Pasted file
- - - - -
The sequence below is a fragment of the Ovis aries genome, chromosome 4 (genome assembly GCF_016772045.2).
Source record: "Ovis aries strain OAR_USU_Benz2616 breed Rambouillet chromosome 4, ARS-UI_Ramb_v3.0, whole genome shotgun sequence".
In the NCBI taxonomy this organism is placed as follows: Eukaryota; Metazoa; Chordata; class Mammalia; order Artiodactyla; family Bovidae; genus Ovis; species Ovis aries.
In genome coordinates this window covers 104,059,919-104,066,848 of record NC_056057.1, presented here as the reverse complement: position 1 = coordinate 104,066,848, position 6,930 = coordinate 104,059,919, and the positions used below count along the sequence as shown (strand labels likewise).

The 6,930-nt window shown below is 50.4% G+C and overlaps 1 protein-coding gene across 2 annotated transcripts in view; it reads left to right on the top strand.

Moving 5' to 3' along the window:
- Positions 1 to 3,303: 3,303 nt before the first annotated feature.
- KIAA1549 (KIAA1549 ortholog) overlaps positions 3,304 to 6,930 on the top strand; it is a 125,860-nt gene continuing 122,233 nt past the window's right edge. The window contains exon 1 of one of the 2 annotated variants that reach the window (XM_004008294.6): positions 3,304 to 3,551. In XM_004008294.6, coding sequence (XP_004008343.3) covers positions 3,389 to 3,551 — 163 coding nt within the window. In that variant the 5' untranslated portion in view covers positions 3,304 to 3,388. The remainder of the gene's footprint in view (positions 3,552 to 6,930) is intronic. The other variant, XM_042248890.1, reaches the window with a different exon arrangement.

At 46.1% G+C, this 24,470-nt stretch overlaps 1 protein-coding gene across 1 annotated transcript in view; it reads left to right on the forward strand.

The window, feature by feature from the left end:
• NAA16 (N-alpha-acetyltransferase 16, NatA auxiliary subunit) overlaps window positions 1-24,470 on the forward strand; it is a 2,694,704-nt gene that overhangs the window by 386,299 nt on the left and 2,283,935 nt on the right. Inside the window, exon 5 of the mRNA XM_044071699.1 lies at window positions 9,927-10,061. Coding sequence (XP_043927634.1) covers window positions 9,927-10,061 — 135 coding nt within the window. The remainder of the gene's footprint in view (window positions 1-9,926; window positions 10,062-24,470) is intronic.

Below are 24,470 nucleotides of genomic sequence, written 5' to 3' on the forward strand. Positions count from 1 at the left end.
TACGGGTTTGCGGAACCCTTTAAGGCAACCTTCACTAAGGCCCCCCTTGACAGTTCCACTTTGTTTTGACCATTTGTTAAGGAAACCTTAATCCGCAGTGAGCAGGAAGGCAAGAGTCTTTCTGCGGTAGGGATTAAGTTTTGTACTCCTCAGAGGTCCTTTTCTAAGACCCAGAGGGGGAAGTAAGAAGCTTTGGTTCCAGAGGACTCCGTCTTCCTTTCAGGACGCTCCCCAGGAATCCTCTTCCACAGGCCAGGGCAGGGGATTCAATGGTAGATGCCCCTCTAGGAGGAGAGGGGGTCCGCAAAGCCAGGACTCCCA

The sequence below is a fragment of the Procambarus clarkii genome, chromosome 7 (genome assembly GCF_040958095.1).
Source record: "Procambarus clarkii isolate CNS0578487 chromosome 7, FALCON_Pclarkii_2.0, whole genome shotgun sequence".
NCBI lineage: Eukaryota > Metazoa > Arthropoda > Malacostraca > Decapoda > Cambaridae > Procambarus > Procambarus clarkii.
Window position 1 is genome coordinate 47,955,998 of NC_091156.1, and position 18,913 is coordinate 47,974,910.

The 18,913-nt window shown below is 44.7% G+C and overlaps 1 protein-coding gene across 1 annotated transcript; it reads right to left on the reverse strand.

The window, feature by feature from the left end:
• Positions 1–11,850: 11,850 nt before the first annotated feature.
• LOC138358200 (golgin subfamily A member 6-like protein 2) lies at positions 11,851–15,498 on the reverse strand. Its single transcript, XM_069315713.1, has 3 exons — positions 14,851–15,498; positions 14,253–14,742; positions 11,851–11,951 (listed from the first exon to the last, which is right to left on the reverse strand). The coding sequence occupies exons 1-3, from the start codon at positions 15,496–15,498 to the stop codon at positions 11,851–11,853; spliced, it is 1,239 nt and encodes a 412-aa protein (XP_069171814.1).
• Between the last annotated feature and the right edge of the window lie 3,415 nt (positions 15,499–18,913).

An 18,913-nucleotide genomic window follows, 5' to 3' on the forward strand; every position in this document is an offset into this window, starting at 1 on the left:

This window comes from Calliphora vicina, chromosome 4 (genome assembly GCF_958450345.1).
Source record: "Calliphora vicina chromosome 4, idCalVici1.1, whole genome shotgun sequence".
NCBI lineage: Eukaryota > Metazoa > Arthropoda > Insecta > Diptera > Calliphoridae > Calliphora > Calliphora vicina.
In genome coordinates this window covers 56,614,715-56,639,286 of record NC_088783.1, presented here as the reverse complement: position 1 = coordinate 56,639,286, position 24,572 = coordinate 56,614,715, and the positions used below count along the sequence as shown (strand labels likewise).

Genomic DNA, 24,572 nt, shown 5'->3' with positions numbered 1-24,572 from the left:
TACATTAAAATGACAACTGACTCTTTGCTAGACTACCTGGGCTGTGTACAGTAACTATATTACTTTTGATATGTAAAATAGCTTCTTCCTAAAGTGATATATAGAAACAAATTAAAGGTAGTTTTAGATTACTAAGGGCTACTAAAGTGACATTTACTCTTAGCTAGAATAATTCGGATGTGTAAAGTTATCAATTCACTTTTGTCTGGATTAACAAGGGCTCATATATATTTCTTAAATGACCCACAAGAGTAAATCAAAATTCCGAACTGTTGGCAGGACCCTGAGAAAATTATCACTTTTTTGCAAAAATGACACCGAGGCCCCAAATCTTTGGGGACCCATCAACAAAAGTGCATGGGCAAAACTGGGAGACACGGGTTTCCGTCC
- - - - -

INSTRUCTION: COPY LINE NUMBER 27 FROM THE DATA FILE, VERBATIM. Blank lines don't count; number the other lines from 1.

In genome coordinates this window covers 56,614,715-56,639,286 of record NC_088783.1, presented here as the reverse complement: position 1 = coordinate 56,639,286, position 24,572 = coordinate 56,614,715, and the positions used below count along the sequence as shown (strand labels likewise).